The U.S. government is urging Turkey not to invade the Kurdish regions of northern Iraq after Turkish Kurdish separatists based on northern Iraq killed 17 Turkish soldiers and perhaps abducted as many as eight more. Such an invasion would be a calamity, since the Kurdish regions of Iraq are among the few peaceful, pro-American areas in Iraq, and a Turkish invasion could dramatically escalate the conflict in Iraq.
The U.S. government, however, is enormously unpopular now in Turkey, and its words carry little weight with the Turks. House Speaker Nancy Pelosi has made this situation much worse by pushing a resolution to condemn Turkey for the genocide committed against more than a million Armenians in eastern Turkey by the Ottoman Empire back during World War I, a resolution that resulted in Turkey, a traditional American NATO ally, withdrawing its ambassador from the U.S.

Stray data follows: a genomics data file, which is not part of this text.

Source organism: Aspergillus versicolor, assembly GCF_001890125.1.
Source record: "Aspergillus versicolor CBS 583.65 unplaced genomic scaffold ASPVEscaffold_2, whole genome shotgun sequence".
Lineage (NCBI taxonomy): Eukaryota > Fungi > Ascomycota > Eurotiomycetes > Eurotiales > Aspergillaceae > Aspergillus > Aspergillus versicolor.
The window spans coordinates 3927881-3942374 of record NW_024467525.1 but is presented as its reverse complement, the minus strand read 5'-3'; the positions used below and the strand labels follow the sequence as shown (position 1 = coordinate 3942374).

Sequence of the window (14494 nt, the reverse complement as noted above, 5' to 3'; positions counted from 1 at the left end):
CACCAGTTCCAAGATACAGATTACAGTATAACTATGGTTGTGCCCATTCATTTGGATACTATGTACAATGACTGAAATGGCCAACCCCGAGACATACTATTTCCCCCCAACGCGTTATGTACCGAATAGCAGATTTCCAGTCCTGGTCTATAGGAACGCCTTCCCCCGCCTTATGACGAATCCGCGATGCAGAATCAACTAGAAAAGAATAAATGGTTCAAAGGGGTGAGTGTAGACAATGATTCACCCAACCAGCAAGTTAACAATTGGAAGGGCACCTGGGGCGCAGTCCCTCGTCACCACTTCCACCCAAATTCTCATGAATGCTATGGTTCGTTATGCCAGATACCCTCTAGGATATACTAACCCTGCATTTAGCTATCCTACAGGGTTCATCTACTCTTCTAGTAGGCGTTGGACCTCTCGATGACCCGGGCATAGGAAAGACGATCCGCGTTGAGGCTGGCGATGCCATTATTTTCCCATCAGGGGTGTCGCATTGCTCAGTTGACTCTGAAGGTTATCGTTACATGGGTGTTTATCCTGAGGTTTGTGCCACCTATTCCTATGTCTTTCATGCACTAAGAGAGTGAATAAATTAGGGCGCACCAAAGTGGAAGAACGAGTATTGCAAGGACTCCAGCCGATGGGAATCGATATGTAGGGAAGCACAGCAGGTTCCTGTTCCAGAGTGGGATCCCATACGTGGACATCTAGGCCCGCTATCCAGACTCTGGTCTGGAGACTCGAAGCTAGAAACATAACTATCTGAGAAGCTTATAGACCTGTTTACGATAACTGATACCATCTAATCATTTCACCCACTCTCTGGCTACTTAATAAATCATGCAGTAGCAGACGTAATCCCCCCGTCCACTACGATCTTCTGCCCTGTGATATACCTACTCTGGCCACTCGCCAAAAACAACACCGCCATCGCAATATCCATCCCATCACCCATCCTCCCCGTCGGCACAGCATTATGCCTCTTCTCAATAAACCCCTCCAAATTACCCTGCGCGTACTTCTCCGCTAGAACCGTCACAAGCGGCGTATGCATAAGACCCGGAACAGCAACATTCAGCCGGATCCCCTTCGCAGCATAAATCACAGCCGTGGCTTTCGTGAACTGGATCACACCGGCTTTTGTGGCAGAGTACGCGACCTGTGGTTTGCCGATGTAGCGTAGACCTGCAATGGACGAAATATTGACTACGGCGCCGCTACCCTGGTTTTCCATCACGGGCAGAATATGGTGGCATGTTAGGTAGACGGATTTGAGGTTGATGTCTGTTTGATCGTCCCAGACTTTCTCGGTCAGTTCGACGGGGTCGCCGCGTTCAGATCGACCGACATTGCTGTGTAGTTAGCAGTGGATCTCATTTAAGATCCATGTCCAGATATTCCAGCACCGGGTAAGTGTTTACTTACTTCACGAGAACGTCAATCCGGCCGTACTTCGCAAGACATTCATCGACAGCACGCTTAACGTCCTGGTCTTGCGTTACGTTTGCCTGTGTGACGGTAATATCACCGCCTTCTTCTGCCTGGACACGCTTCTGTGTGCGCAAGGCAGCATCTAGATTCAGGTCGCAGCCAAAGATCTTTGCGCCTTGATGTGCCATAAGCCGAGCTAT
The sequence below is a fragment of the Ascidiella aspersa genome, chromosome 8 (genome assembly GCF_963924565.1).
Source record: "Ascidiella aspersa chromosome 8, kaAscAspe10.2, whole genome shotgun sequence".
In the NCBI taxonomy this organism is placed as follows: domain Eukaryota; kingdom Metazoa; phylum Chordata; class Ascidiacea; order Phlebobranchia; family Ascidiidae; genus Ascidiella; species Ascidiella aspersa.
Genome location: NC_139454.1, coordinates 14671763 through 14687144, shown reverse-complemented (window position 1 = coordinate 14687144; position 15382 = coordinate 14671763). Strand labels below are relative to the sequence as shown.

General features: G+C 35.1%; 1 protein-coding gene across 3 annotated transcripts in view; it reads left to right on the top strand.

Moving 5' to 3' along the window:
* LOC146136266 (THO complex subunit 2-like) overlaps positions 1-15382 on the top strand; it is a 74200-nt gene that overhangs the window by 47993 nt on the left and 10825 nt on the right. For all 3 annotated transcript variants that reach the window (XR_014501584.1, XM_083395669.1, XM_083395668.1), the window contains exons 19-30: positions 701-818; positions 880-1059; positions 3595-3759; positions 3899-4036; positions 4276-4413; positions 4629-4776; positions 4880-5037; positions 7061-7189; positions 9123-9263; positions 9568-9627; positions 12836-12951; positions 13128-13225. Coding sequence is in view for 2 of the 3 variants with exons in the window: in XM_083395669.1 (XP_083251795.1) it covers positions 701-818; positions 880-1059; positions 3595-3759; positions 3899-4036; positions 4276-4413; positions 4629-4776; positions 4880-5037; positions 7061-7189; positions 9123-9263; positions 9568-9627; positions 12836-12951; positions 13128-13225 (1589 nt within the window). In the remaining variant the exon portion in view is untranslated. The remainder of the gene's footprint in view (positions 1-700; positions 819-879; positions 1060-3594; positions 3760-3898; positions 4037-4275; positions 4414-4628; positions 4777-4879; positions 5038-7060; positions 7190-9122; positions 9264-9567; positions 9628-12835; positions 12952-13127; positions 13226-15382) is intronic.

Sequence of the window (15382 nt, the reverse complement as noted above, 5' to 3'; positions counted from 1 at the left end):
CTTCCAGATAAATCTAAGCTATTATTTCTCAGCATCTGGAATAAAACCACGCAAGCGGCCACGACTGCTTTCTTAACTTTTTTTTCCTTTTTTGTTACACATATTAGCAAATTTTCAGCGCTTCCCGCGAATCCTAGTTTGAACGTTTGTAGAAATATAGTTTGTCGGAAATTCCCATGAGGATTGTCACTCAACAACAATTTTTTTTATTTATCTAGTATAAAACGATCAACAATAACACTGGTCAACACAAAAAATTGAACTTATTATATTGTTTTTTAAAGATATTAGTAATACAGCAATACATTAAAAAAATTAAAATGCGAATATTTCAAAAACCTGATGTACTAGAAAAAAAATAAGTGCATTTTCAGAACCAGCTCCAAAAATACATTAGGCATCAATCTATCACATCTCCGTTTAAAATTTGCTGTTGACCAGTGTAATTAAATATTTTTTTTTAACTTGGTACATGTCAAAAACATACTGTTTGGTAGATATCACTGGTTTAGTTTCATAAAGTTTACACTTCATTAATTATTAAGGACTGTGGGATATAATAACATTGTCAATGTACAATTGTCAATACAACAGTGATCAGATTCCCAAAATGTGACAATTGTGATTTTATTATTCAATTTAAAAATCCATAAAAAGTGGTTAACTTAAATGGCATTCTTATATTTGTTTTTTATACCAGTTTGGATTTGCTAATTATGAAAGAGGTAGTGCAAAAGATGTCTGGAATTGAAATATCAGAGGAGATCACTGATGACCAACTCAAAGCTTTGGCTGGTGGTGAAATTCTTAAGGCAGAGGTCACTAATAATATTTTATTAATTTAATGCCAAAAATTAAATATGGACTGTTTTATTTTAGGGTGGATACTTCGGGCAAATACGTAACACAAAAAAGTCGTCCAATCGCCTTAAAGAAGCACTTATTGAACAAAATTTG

The Washington Post‘s Charles Krauthammer and The Economist both discuss how extremely counterproductive Pelosi’s actions have been, antagonizing the Turks at the very moment when we most need credibility with them in order to counsel restraint against an invasion.